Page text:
ŠKODA has demonstrated the possibilities of pure-electric travel on land and in the air by pitting the new ENYAQ iV against the world’s first all-electric passenger plane, revealing how zero emission travel of all types could soon be a reality.
Positioned at the cutting-edge of electric aviation, there are currently only two airworthy examples of the Pipistrel Velis Electro in the UK. Soon, though, it is hoped that hundreds of the aircraft will change the face of sustainable flight. To give an indication of the progress of electrified transport and demonstrate just how far EV technology has come, the ENYAQ iV and electric plane were put head-to-head in a twin test with a difference.
With a range of up to 331 miles thanks to its 82kWh battery and highly aerodynamic design, the five-seat ENYAQ iV leaves range anxiety in its wake. In comparison, the Velis Electro’s 21kWh energy supply provides just 45 minutes of flight time – around 125 miles at cruise. Unrestricted by the speed limits under which the ENYAQ iV’s 150kW motor must operate, however, the plane’s 60kW powerplant can propel two passengers up to a top speed of 112mph.
One area in which both vehicles excel versus their conventional alternatives is economy. An hour of flight time in the Pipistrel costs as little as £2.00, compared to the £70-80 fuel bill which a combustion aircraft would incur. The ENYAQ iV is similarly frugal, with a 100-mile journey requiring just £4.14 in electricity, compared to the £27 of petrol used by an equivalent SUV[i]. This results in running costs of just 4p per mile for the ENYAQ iV and 2p per mile for the aircraft.
Such cost savings are just one benefit of the transport industry’s drive to decarbonise. Along with emitting zero local-emissions, both the electric car and plane are significantly quieter and smoother than their ICE counterparts, while also requiring less maintenance.
The reduction in decibels will impact those far beyond the occupants of the vehicles themselves. According to the World Health Organisation, noise is the second most harmful environmental factor after air pollution, with the leading contributor to noise pollution in the UK being traffic. Data shows that EVs can reduce noise pollution by over 50% compared to ICE-powered machines and, while the Pipistrel is slightly louder (around 60 decibels vs the ENYAQ iV’s 40) it too represents a halving of noise emissions compared to a traditionally powered aircraft.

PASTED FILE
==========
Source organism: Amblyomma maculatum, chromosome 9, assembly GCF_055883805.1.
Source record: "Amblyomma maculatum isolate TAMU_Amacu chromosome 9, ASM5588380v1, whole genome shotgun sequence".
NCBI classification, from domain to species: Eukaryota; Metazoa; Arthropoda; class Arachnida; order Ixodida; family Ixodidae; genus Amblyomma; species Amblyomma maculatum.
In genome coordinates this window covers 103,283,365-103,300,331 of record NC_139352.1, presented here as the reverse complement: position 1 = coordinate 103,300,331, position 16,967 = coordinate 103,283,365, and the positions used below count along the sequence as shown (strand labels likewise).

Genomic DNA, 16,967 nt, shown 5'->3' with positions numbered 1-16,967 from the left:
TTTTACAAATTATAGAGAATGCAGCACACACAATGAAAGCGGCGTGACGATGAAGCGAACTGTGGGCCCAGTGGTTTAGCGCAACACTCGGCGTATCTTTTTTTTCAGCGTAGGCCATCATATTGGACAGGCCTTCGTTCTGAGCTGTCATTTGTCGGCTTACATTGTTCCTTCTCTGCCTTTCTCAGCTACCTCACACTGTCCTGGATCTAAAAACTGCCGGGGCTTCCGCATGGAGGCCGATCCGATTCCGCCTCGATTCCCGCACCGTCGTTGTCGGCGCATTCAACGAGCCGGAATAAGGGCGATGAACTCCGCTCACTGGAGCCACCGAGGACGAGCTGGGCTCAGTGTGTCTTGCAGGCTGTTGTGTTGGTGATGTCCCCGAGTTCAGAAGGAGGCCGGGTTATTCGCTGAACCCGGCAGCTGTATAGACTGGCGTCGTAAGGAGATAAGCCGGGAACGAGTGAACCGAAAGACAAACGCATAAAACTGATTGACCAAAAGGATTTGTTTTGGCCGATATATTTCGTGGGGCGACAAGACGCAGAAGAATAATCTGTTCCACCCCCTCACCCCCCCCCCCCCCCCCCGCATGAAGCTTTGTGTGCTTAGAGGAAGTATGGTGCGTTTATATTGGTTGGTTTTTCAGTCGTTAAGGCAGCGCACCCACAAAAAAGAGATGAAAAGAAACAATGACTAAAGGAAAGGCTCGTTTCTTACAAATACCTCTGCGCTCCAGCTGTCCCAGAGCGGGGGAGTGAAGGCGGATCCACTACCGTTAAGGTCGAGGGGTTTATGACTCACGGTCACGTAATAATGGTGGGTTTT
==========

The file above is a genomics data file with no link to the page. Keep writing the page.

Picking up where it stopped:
The aircraft industry remains some way behind the automotive sector bigger when it comes to electrification. Fully electric short-haul planes with capacity for up to 200 passengers are not predicted to be commercially viable for at least another 10-20 years.[ii]
Nonetheless, with around 19,500 light aircraft registered in the UK, and roughly 82% of the UK’s population living within 35 miles of a Category 2 airfield,[iii] the Pipistrel offers an exciting insight into the near-term benefits that electrification can soon bring to the light aircraft industry.
With over 345,000 EVs already on UK roads, and EV car sales increasing by 186% in 2020[iv], the ENYAQ iV demonstrates the real-world readiness of electric cars for consumers looking to take the step into greener and cheaper travel today.
|ŠKODA ENYAQ iV 80||Pipistrel Velis Electro|
|Significance||ŠKODA’s award-winning first electric SUV||World’s first electric EASA certified passenger plane|
|Range||Up to 331 miles||Up to 125 miles|
|Recharge time||29 minutes (to 80%)||One hour|
|Capacity||Five passengers and 585L of luggage||Two passengers|
|Cost per mile||4p||2p|
|Estimated saving vs ICE equivalent||22p/mile||78p/mile|
|Estimated noise reduction vs ICE equivalent||50%||50%|
[i] ŠKODA Enyaq iV 80 Sportline vs ŠKODA Kodiaq 2.0TSI Sportline 190PS DSG 4×4